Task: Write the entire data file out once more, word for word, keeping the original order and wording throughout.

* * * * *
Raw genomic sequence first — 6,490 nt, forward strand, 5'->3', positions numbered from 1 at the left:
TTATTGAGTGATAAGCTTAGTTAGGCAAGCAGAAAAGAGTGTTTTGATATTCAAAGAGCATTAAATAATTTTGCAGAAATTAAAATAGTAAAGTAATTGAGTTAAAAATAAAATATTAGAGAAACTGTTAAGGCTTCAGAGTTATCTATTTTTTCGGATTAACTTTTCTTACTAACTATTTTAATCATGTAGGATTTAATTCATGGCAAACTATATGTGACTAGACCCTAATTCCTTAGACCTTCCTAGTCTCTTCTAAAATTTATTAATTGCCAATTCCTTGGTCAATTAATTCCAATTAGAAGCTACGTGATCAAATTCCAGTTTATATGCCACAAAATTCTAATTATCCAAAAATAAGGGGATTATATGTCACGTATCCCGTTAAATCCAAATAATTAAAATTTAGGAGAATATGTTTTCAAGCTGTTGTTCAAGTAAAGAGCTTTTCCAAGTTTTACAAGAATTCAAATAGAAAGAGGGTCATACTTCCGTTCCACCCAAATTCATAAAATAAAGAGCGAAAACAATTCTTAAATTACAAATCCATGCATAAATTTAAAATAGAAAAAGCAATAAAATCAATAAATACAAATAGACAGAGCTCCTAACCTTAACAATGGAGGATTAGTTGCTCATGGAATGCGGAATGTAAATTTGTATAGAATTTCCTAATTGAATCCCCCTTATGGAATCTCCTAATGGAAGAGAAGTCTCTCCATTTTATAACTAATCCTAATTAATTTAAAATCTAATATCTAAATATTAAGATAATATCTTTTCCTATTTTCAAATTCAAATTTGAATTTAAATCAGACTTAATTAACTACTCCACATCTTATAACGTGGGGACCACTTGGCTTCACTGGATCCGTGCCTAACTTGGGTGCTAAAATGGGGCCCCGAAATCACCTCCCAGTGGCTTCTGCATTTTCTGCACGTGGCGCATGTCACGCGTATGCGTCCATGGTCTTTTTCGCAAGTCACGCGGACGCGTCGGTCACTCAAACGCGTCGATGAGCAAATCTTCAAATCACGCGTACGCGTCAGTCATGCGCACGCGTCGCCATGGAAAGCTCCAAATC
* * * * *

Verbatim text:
Raw genomic sequence first — 6,490 nt, forward strand, 5'->3', positions numbered from 1 at the left:
TTATTGAGTGATAAGCTTAGTTAGGCAAGCAGAAAAGAGTGTTTTGATATTCAAAGAGCATTAAATAATTTTGCAGAAATTAAAATAGTAAAGTAATTGAGTTAAAAATAAAATATTAGAGAAACTGTTAAGGCTTCAGAGTTATCTATTTTTTCGGATTAACTTTTCTTACTAACTATTTTAATCATGTAGGATTTAATTCATGGCAAACTATATGTGACTAGACCCTAATTCCTTAGACCTTCCTAGTCTCTTCTAAAATTTATTAATTGCCAATTCCTTGGTCAATTAATTCCAATTAGAAGCTACGTGATCAAATTCCAGTTTATATGCCACAAAATTCTAATTATCCAAAAATAAGGGGATTATATGTCACGTATCCCGTTAAATCCAAATAATTAAAATTTAGGAGAATATGTTTTCAAGCTGTTGTTCAAGTAAAGAGCTTTTCCAAGTTTTACAAGAATTCAAATAGAAAGAGGGTCATACTTCCGTTCCACCCAAATTCATAAAATAAAGAGCGAAAACAATTCTTAAATTACAAATCCATGCATAAATTTAAAATAGAAAAAGCAATAAAATCAATAAATACAAATAGACAGAGCTCCTAACCTTAACAATGGAGGATTAGTTGCTCATGGAATGCGGAATGTAAATTTGTATAGAATTTCCTAATTGAATCCCCCTTATGGAATCTCCTAATGGAAGAGAAGTCTCTCCATTTTATAACTAATCCTAATTAATTTAAAATCTAATATCTAAATATTAAGATAATATCTTTTCCTATTTTCAAATTCAAATTTGAATTTAAATCAGACTTAATTAACTACTCCACATCTTATAACGTGGGGACCACTTGGCTTCACTGGATCCGTGCCTAACTTGGGTGCTAAAATGGGGCCCCGAAATCACCTCCCAGTGGCTTCTGCATTTTCTGCACGTGGCGCATGTCACGCGTATGCGTCCATGGTCTTTTTCGCAAGTCACGCGGACGCGTCGGTCACTCAAACGCGTCGATGAGCAAATCTTCAAATCACGCGTACGCGTCAGTCATGCGCACGCGTCGCCATGGAAAGCTCCAAATC